- 3Most children in this stage, including those who are adopted become increasingly concerned with their physicality (appearance) and fitting in. Understand that your adopted child may develop very serious sensitivity to your differences as a parent-son/daughter (e.g. if his eye color and hair color differs from yours). It is also normal in his stage for your child to become more interested with his real parents and what his original origins and culture may have been. Expect tons of questions about his biological and adopted relatives, and also about his family tree.9 to 12 years old.
Dealing with Emotions
As a parent, you may be reluctant about telling your children and find it very hard to break the news to them that they are adopted. You may also find it hard to accept that your son or daughter is not really your biological child, and so you avoid explaining the adoption to him or her only because it pains you deeply.
- 1You may be hesitant to talk about their adoption because you are trying to protect their feelings against the truth, believing that they might be hurt at finding out that they were adopted.Advertisement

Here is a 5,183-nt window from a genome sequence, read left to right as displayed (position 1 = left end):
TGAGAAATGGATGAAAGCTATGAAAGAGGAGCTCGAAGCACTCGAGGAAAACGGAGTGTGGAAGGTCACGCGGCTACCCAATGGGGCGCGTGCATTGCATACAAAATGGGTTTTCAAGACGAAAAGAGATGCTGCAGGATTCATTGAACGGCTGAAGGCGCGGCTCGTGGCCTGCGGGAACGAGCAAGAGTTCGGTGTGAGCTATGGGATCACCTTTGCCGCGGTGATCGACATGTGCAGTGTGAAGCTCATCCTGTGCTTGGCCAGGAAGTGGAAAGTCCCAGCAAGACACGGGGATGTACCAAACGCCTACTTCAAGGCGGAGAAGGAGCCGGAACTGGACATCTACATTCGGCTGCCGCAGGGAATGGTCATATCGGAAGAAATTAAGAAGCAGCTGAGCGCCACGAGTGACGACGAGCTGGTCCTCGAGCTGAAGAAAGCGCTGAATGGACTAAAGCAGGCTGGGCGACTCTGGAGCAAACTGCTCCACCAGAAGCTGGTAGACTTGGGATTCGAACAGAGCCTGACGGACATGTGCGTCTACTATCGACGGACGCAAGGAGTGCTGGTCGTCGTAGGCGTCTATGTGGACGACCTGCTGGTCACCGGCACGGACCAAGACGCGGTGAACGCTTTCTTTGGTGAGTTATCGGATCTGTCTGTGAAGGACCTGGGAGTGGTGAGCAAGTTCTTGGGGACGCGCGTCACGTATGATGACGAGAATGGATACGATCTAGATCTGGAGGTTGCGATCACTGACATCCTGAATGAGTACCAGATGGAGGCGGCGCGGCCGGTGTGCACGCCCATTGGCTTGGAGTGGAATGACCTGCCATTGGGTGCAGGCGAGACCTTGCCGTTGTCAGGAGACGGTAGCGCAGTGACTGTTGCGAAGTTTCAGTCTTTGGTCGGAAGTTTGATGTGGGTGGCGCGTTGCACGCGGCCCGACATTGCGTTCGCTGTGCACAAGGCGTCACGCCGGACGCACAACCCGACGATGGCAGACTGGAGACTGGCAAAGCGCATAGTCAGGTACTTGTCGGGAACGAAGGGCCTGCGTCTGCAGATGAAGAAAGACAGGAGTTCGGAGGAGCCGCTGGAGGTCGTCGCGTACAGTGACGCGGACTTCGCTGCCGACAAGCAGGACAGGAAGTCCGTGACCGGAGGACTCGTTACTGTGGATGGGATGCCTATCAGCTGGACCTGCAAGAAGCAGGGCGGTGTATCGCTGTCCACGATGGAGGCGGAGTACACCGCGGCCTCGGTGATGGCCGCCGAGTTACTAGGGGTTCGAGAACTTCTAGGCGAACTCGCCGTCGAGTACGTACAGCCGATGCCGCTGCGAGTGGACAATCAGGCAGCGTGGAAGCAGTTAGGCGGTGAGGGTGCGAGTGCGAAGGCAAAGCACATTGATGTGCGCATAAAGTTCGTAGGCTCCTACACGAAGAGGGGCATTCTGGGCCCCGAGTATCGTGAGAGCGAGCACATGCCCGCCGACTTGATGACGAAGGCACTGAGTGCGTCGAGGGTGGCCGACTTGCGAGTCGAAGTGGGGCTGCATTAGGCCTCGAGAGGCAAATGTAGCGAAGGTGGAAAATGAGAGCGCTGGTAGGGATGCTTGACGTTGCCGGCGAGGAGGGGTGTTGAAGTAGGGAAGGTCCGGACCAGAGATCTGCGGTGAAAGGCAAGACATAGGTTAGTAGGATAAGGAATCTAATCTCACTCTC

- 2You may think that they might choose not to live with you anymore or that they want to be with their real parents.You might also be afraid of being rejected by your adoptive children.
These things above, as you might notice are products of presumptions which only serves to confuse your feeling and stop you from doing what it right and moving forward. Choosing to leave you for their real parents is a very uncommon reaction; understand that your children might not be serious about pursuing it. In short, if you have any apprehension about telling it to your child, get over it as soon as possible.
Keep in mind that it is very important for the child to know about the adoption by the time he or she enters school. You must be honest in this important issue early on to strengthen your relationship with the child and to strengthen his self-esteem.
- 1But if you wait until the middle years of his childhood to tell him of the adoption, you'll risk hurting his feelings more.Your child may get upset at first when you break the news to him or her.
- 2It may do him or her good to know his biological parents, based on the situation and his readiness. Talk about why he is angry or sad, and let him know that you understand and acknowledge these feelings.Always be there when your child wants to talk or clarify something with you.
- 3Remind your child that you and your spouse love him no matter what happens and that he will always have a family with you.